Every single one of those 49 people shot down in Orlando, Florida, last week, is now worthier remembering than their killer. And so are the other 53 injured. Any of them has now a meaningful story, to be told for generations. But not the shooter. In fact, when, and if, we’ll manage to finally put aside the hurt and pain of the brutal massacre at the Pulse gay club, all we’ll have to inspire us it’ll be those lives cut short way too early; even their normality surpasses the murderer’s misguided path.
There’s an eerily prescient passage in Virginia Woolf‘s novel about a person who changes sex, Orlando: ‘Nothing can be more arrogant, though nothing is commoner, than to assume that of Gods there is only one, and of religions none but the speaker’s.’
Its deep insight into the nature of belief throws a surprising light on the known life of Omar Mateen and others like him. The fact that comes from a book with such a contemporary subject, despite having been published in 1928, may be more than pure happenstance.
On the other hand, Mateen’s not so well known life may be the other possible motif for the horrific crimes: self-hatred for the fact that he was likely a closet gay man himself. Visits to the club along the years as well as his digital track on gay date apps have attested to that.
The most important revelation, or rather, reaffirmation in the shooting’s aftermath, though, was the abundant grief and solidarity on display all over the world, even at places not exactly considered friendly to gays, such as Russia and the Bible Belt America.
The same world that doesn’t need us to write another digression about pain, or worn out protests against gun availability in the U.S. Thus the post below, which seems appropriate now, because it was written long ago and with absolutely no clear purpose than to express a feeling.
As such, it stands as our humble memorializing of such a tragedy, without even speculating whether it’ll do its part to soothe broken hearts. It’s a meditation on what always winds up happening to deranged killers like this one: utter, complete, and absolute oblivion.
A diminutive man is well aware of his stunted existence among giants. Yet, like the tiny droplet that hovers for a moment before the wave crashes back into the sea, he pretends to own the whole vast ocean by reflection. For an instant, all waters exist within his confines.
It’s not up to this half-creature the full arch of a liquid narrative, starting by the infinitesimal grain to its grand end (more) _______ Read Also: * Hands Off Continue reading →
Freeze it or Reconstruct the Face: Dressing Dead Bodies With Fungi
The death of Robert Ettinger, founder of cryonics, and Frank Bender, forensic sculptor extraordinaire, within a few days of each other last week, somehow encapsulates two radically different views of our longing for permanence far beyond our natural expiration dates.
Their obits also extrapolate two curious takes on how we should dispose our earthly remains, when that date does come: put a speed on the organic matter that will feed on the body, or simply burn it and stuff its ashes in lethal bullets. Your choice. THE BIG (COLD) SLEEP Ettinger, who died on July 23 at 92, a physics teacher, lived his life as a scientist and sci-fi writer. But with his 1962 book, The Prospect of Immortality, he laid down the basic tenets of cryonics, the radical concept of freezing the body after death, so it can be revived by yet unknown medical techniques of the future. He went on to found and lead the Cryonics Institute and the Immortalist Society, and became the movement’s most visible figure. That did not prevent his ideas, and the ethical debate over the procedures to make it all possible, from taking a life of their own, completely independent from him, and mostly close to public derision.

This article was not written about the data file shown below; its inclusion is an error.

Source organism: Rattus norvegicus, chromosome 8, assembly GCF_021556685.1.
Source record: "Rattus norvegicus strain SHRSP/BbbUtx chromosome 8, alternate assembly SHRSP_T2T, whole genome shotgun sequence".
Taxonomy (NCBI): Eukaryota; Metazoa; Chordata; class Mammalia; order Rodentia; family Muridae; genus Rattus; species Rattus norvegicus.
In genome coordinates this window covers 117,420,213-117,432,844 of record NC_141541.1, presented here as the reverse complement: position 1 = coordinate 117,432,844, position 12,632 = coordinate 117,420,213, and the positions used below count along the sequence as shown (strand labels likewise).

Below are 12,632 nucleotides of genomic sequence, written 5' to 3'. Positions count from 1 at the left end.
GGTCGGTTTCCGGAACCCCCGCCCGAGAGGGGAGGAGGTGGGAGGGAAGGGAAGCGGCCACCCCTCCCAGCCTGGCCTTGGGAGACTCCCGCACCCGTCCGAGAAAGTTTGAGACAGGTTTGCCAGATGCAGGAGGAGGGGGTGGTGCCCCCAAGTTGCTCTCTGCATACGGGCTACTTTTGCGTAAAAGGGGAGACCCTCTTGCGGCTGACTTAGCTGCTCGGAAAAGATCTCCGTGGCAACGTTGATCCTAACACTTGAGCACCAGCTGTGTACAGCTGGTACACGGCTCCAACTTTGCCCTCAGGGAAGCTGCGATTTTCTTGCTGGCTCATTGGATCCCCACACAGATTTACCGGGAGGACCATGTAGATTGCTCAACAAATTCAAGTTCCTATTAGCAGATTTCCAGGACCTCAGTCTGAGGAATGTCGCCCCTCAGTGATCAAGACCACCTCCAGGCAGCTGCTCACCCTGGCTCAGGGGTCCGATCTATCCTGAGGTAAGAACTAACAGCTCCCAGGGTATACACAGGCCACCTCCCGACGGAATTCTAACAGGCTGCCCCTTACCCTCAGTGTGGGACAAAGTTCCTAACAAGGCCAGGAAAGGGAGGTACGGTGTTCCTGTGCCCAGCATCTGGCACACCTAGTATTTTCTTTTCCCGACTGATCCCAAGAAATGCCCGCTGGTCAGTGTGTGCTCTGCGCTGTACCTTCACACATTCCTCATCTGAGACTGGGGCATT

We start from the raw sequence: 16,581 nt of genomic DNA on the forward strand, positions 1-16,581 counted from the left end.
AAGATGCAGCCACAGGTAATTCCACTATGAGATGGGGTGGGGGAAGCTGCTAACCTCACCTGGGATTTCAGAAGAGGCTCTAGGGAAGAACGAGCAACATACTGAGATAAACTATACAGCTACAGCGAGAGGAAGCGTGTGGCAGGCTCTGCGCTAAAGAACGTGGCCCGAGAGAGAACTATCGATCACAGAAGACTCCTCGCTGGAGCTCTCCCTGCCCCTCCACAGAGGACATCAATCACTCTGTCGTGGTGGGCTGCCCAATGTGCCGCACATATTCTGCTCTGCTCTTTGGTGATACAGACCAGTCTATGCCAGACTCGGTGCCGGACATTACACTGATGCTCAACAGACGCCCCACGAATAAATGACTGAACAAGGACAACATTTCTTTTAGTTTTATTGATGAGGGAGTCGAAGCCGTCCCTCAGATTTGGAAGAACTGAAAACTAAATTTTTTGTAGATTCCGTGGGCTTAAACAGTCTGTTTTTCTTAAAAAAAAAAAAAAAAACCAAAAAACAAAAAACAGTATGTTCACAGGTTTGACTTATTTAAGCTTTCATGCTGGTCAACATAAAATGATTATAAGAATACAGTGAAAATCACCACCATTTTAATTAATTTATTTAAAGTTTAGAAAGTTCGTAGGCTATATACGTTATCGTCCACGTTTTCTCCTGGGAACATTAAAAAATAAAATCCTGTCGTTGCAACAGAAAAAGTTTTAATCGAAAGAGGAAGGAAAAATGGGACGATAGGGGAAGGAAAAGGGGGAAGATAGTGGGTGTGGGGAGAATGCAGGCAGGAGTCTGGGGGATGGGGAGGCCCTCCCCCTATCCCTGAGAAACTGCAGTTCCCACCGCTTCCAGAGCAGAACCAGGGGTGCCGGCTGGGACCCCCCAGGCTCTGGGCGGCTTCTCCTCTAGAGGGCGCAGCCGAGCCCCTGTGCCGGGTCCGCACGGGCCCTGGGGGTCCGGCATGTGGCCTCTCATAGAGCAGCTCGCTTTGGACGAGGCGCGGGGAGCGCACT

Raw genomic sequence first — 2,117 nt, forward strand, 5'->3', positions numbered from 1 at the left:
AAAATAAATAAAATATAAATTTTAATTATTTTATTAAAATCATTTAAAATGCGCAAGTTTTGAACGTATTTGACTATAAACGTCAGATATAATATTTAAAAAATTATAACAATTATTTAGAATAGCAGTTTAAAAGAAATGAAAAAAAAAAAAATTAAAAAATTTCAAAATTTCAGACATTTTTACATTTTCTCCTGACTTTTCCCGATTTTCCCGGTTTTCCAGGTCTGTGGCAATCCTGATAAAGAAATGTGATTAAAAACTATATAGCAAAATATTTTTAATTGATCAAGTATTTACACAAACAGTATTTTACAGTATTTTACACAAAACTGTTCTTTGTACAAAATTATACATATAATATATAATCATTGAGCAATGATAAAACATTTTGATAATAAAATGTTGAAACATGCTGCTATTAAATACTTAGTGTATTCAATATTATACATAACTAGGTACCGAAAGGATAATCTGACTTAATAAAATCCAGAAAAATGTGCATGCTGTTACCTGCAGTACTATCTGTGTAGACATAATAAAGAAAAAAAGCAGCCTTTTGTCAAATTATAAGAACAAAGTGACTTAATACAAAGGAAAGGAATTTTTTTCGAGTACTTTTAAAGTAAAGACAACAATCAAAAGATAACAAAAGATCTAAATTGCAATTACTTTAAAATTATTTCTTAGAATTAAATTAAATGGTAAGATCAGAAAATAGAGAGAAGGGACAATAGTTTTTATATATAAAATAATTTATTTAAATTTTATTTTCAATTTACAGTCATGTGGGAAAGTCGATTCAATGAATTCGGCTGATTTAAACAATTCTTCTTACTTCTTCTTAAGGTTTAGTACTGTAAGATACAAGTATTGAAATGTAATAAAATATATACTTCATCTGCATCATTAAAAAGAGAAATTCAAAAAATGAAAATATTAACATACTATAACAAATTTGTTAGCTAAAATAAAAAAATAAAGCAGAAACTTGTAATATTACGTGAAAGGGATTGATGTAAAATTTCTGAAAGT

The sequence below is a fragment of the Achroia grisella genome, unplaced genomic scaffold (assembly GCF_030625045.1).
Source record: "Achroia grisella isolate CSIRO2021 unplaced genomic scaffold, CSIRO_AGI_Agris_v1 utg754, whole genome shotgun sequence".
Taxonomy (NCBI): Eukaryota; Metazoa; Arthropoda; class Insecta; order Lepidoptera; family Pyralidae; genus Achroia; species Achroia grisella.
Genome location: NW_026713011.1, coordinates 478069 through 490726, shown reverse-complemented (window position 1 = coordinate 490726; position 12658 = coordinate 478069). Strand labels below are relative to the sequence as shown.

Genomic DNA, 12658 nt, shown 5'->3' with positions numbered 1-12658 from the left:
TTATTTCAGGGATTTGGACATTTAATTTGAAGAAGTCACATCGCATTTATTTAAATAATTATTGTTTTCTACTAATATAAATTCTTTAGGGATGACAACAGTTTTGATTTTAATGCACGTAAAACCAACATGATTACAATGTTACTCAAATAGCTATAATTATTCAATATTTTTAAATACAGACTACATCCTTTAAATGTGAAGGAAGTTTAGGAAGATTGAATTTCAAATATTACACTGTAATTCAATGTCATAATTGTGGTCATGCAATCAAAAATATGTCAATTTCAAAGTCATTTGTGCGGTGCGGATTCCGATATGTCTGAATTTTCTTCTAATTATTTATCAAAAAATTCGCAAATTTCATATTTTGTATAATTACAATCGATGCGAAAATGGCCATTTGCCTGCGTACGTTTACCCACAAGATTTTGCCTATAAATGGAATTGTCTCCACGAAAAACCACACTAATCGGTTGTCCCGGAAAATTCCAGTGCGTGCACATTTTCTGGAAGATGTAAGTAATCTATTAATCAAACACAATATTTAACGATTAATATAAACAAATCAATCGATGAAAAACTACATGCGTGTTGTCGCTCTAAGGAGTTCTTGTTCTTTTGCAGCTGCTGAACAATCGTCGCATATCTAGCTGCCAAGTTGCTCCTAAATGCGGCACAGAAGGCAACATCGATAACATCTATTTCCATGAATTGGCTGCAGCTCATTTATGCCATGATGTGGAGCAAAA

His scientific training may have been instrumental in insulating him to it Continue reading →
Keep No Time and Be Happy, or Serve Time for Your Follies
A tribe that can’t keep time and a family that can’t keep it straight. Both existing in parallel worlds where one of our dearest tenets of living in society simply doesn’t apply.
One never knew a clock or a calendar. The other simply lacks a moral compass. Somewhere in between, there must be some commonality with what we consider the human experience. Or is there? NO TIME TO SPARE – “I’m late, I’m late, for a very important date. No time to say hello, goodbye, I’m late!”
That’s what the White Rabbit says, in Walt Disney’s 1951 version of “Alice in Wonderland.” As it goes, the author Lewis Carroll worded it differently in the original story, but who has time to check that out?
The fact is that the concept of time, along with keeping date, or rather, being late and forgetting a certain anniversary on a Continue reading →
It’s not the first time Italian artist Max Papeschi takes an elaborated, albeit cheap, shot at the Disney iconography. What never ceases to surprise anyone paying attention is how he always prompts the same outraged reaction.
All it took, this time, was for him to slap Mickey Mouse’s head on a naked female body with a swastika next to it, for good measure, and voilà, another eruption of enraged comments popped up all over the European press.
The gigantic outdoor poster with the image is at the entrance of the artist’s new show in Poland, where predictably strong feelings about nazi horrors are still raw. But a quick Continue reading →
Pardon if we may say so, but if you’re a turkey, this is the best time of the year to skip town. Chances are, though, you won’t even know it’s coming and the next thing you’ll see, will also be your last: the butcher’s knife. After all, you are a turkey.
This is the week that you should consider anyone as your mortal enemy. Unless, of course, they’re vegetarians and love their tofurkey. But you can’t tell that friendly minority from the hordes Continue reading →